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48 ACTIVE CORONAVIRUS CASES IN LAKE CUMBERLAND DISTRICT

 

Deaths: We are happy to report no new deaths today. We have experienced a total of 27 deaths resulting in an 8.4% mortality rate among known cases.

 

Hospitalizations: We presently have 3 cases in the hospital. We have had a total of 65 hospitalizations resulting in an 20.2% hospitalization rate among known cases.

 

Released (Recovered) Cases: We released 4 cases today from isolation (recovered). Released cases include, Pulaski: 1; and, Taylor: 3. In all, we have released 76.7% of our total cases.

 

Total (Cumulative) Cases: The Lake Cumberland District has experienced a total of 322 cases since the onset of the outbreak. This has resulted in the health department reaching out to over 2311 individuals during our contact tracing.

 

Active (Current) Cases: Taking all things into account, this leaves us with 48 active cases in our district across 9 of our 10 counties. Of those, 8 are asymptomatic.

 

New Cases: We report that our total case count has increased by 2 today: McCreary: 1; and, Pulaski: 1. The new cases include:

  • McCreary: A 34-year-old female who is self-isolated, still symptomatic
  • Pulaski: A 20-year-old female who is self-isolated, still symptomatic

 

While it was a better day for Lake Cumberland, it was a tough day for the state, adding 315 cases (the largest jump in over two weeks), and 11 deaths. We urge everyone to remember the guidance: we strongly encourage everyone to wear a mask when out in public, to avoid crowds, to social distance (stay 6-feet from others), to wash their hands with soap and water often and thoroughly, to stay home if they have a fever or are coughing, to increase sanitation, and to avoid touching their faces.

 

Since we were asked to do a church-related update yesterday, we were further asked to do an all-around update today. We broadly categorize cases as related to (or tied to) businesses, churches, long-term care (LTC) facilities, medical facilities, or travel. Keep in mind that some cases are not tied to any of those, and some cases may be tied to more than one category. We have had:

 

  • 49 cases, 488 contacts, 3 hospitalizations, and 0 deaths tied to businesses,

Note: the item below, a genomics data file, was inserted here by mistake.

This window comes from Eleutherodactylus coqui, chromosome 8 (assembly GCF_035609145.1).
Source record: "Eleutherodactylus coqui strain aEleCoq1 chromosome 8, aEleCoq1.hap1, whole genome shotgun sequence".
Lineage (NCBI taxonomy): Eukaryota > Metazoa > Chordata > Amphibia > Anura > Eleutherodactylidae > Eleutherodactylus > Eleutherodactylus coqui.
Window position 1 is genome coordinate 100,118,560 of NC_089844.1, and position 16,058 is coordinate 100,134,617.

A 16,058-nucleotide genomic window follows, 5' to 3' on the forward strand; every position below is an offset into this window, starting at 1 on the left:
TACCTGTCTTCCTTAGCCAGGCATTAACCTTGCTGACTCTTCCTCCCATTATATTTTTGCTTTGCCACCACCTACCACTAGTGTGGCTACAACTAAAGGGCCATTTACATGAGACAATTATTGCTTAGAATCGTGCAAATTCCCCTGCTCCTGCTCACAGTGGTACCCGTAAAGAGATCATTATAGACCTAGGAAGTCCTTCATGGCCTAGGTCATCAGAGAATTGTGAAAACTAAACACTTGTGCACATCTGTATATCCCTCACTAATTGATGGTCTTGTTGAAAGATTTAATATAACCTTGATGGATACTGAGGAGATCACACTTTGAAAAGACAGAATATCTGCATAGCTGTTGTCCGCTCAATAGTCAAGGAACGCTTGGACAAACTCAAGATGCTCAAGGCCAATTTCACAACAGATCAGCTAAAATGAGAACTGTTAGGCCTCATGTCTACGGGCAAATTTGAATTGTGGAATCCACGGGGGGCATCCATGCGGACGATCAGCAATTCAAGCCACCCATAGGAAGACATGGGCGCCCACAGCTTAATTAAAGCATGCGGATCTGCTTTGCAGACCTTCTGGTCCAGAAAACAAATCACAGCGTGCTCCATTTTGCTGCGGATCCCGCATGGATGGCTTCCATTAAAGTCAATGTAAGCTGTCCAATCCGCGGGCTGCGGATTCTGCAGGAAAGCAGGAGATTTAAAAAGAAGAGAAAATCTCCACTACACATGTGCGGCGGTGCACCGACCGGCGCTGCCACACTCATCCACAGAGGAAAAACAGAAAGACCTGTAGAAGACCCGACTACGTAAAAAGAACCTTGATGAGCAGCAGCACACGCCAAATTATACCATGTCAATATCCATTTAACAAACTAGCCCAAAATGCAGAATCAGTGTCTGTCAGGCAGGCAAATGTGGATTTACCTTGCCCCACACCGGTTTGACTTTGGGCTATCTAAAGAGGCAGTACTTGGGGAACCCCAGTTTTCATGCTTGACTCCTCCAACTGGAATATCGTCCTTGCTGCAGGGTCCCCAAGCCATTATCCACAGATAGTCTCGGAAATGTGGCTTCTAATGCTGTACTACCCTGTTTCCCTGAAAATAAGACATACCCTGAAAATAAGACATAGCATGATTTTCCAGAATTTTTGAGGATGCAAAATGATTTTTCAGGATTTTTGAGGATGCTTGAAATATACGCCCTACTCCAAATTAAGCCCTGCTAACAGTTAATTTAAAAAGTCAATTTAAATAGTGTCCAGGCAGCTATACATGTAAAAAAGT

• 37 cases, 627 contacts, 7 hospitalizations and 1 death tied to churches,
  • 123 cases, 578 contacts, 32 hospitalizations, and 23 deaths tied to LTC facilities,
  • 18 cases, 179 contacts, 1 hospitalization, and 0 deaths tied to medical facilities,
  • 12 cases, 61 contacts, 1 hospitalization, and 0 deaths tied to travel,
  • all other cases weren’t tied to any of these categories.


We were asked to explain why churches pose a greater risk than some other locations. Inside a church (or a factory, for that matter), the 6-foot distance rule becomes less effective. Generally speaking, the 6-foot distancing rule is for normal breathing, for a short period of time while with few others, and in a well-ventilated or open space. Singing or praising enthusiastically makes the 6-foot distance increasingly risky due to ejecting more particles more forcefully into the air. Not wearing masks increases the risk further. The longer you are with a group, the more risk. The more people in the group you are with, the more risk. The longer you are with a group in an enclosed space, even more risk. The older the population (and church members tend to skew toward the high-risk age group) or the number of people with compromised immune systems or other health issues, the riskier the interaction. Shaking hands or hugging adds additional risk. Riskier places include daycares and bars. However, we have had no cases that I am aware of associated with those types of facilities yet, but they have been largely closed, at least until this point.

 

The Lake Cumberland area has experienced 322 Cumulative Confirmed Cases and there have been 14,144 Confirmed COVID-19 cases across 119 Kentucky Counties as of 06/23/20 (this includes 14,141 statewide plus 3 recently reported cases in Lake Cumberland not in the Governor’s daily report). Regardless of the confirmed case count for any Lake Cumberland County, we believe COVID-19 to be widespread. LCDHD is working to identify and contact all those with whom any positive case may have come into close contact.

 

 

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